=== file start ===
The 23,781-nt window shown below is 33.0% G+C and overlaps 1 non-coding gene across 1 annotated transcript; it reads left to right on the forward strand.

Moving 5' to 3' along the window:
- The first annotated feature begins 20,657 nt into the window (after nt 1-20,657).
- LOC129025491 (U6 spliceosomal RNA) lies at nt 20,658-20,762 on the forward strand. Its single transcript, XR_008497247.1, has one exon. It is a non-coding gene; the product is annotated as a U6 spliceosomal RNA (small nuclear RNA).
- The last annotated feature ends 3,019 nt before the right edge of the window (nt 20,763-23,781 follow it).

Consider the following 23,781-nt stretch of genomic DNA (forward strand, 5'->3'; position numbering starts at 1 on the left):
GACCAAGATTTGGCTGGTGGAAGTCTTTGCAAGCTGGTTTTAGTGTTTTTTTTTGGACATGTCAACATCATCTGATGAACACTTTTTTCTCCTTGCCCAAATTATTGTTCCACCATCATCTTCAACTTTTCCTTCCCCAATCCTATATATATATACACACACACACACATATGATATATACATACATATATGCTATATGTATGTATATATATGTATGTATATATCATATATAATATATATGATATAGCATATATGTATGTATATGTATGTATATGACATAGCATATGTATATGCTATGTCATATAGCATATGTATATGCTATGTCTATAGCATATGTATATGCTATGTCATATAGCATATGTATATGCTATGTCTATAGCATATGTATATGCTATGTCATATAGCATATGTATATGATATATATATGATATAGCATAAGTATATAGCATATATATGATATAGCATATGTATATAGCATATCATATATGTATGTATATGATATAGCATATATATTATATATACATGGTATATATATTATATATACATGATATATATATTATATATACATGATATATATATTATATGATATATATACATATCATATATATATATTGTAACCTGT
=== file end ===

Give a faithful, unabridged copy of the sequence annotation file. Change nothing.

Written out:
The 23,781-nt window shown below is 33.0% G+C and overlaps 1 non-coding gene across 1 annotated transcript; it reads left to right on the forward strand.

Moving 5' to 3' along the window:
- The first annotated feature begins 20,657 nt into the window (after nt 1-20,657).
- LOC129025491 (U6 spliceosomal RNA) lies at nt 20,658-20,762 on the forward strand. Its single transcript, XR_008497247.1, has one exon. It is a non-coding gene; the product is annotated as a U6 spliceosomal RNA (small nuclear RNA).
- The last annotated feature ends 3,019 nt before the right edge of the window (nt 20,763-23,781 follow it).

Consider the following 23,781-nt stretch of genomic DNA (forward strand, 5'->3'; position numbering starts at 1 on the left):
GACCAAGATTTGGCTGGTGGAAGTCTTTGCAAGCTGGTTTTAGTGTTTTTTTTTGGACATGTCAACATCATCTGATGAACACTTTTTTCTCCTTGCCCAAATTATTGTTCCACCATCATCTTCAACTTTTCCTTCCCCAATCCTATATATATATACACACACACACACATATGATATATACATACATATATGCTATATGTATGTATATATATGTATGTATATATCATATATAATATATATGATATAGCATATATGTATGTATATGTATGTATATGACATAGCATATGTATATGCTATGTCATATAGCATATGTATATGCTATGTCTATAGCATATGTATATGCTATGTCATATAGCATATGTATATGCTATGTCTATAGCATATGTATATGCTATGTCATATAGCATATGTATATGATATATATATGATATAGCATAAGTATATAGCATATATATGATATAGCATATGTATATAGCATATCATATATGTATGTATATGATATAGCATATATATTATATATACATGGTATATATATTATATATACATGATATATATATTATATATACATGATATATATATTATATGATATATATACATATCATATATATATATTGTAACCTGT